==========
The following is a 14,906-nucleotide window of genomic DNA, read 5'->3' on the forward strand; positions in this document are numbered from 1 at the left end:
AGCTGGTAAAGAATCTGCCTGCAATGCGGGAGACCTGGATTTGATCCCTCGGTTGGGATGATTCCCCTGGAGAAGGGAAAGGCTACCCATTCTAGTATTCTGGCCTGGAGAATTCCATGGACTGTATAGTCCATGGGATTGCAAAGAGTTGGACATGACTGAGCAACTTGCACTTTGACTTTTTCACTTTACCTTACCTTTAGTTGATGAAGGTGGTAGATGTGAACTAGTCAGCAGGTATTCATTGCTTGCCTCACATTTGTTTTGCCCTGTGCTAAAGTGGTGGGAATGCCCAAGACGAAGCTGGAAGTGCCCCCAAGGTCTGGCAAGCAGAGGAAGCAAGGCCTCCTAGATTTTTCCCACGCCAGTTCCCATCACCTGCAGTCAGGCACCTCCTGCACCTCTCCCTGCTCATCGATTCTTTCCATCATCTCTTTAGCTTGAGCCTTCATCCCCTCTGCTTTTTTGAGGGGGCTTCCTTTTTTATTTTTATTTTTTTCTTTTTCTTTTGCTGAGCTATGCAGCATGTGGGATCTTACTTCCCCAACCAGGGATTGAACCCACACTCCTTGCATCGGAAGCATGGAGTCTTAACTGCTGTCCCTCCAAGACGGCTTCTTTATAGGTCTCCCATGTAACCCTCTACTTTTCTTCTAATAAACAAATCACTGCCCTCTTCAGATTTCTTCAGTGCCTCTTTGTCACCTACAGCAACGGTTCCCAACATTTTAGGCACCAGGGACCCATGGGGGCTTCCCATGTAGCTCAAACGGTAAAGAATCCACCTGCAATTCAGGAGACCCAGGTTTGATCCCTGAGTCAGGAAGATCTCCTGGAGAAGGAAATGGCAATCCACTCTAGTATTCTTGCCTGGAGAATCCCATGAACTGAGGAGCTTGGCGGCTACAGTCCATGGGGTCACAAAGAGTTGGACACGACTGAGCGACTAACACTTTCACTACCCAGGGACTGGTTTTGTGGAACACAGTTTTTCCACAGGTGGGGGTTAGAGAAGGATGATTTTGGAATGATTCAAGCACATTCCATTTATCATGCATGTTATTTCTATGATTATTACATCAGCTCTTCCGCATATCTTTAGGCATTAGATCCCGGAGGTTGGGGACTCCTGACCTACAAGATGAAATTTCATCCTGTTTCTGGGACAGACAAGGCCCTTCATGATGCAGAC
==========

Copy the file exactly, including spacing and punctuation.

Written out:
The following is a 14,906-nucleotide window of genomic DNA, read 5'->3' on the forward strand; positions in this document are numbered from 1 at the left end:
AGCTGGTAAAGAATCTGCCTGCAATGCGGGAGACCTGGATTTGATCCCTCGGTTGGGATGATTCCCCTGGAGAAGGGAAAGGCTACCCATTCTAGTATTCTGGCCTGGAGAATTCCATGGACTGTATAGTCCATGGGATTGCAAAGAGTTGGACATGACTGAGCAACTTGCACTTTGACTTTTTCACTTTACCTTACCTTTAGTTGATGAAGGTGGTAGATGTGAACTAGTCAGCAGGTATTCATTGCTTGCCTCACATTTGTTTTGCCCTGTGCTAAAGTGGTGGGAATGCCCAAGACGAAGCTGGAAGTGCCCCCAAGGTCTGGCAAGCAGAGGAAGCAAGGCCTCCTAGATTTTTCCCACGCCAGTTCCCATCACCTGCAGTCAGGCACCTCCTGCACCTCTCCCTGCTCATCGATTCTTTCCATCATCTCTTTAGCTTGAGCCTTCATCCCCTCTGCTTTTTTGAGGGGGCTTCCTTTTTTATTTTTATTTTTTTCTTTTTCTTTTGCTGAGCTATGCAGCATGTGGGATCTTACTTCCCCAACCAGGGATTGAACCCACACTCCTTGCATCGGAAGCATGGAGTCTTAACTGCTGTCCCTCCAAGACGGCTTCTTTATAGGTCTCCCATGTAACCCTCTACTTTTCTTCTAATAAACAAATCACTGCCCTCTTCAGATTTCTTCAGTGCCTCTTTGTCACCTACAGCAACGGTTCCCAACATTTTAGGCACCAGGGACCCATGGGGGCTTCCCATGTAGCTCAAACGGTAAAGAATCCACCTGCAATTCAGGAGACCCAGGTTTGATCCCTGAGTCAGGAAGATCTCCTGGAGAAGGAAATGGCAATCCACTCTAGTATTCTTGCCTGGAGAATCCCATGAACTGAGGAGCTTGGCGGCTACAGTCCATGGGGTCACAAAGAGTTGGACACGACTGAGCGACTAACACTTTCACTACCCAGGGACTGGTTTTGTGGAACACAGTTTTTCCACAGGTGGGGGTTAGAGAAGGATGATTTTGGAATGATTCAAGCACATTCCATTTATCATGCATGTTATTTCTATGATTATTACATCAGCTCTTCCGCATATCTTTAGGCATTAGATCCCGGAGGTTGGGGACTCCTGACCTACAAGATGAAATTTCATCCTGTTTCTGGGACAGACAAGGCCCTTCATGATGCAGAC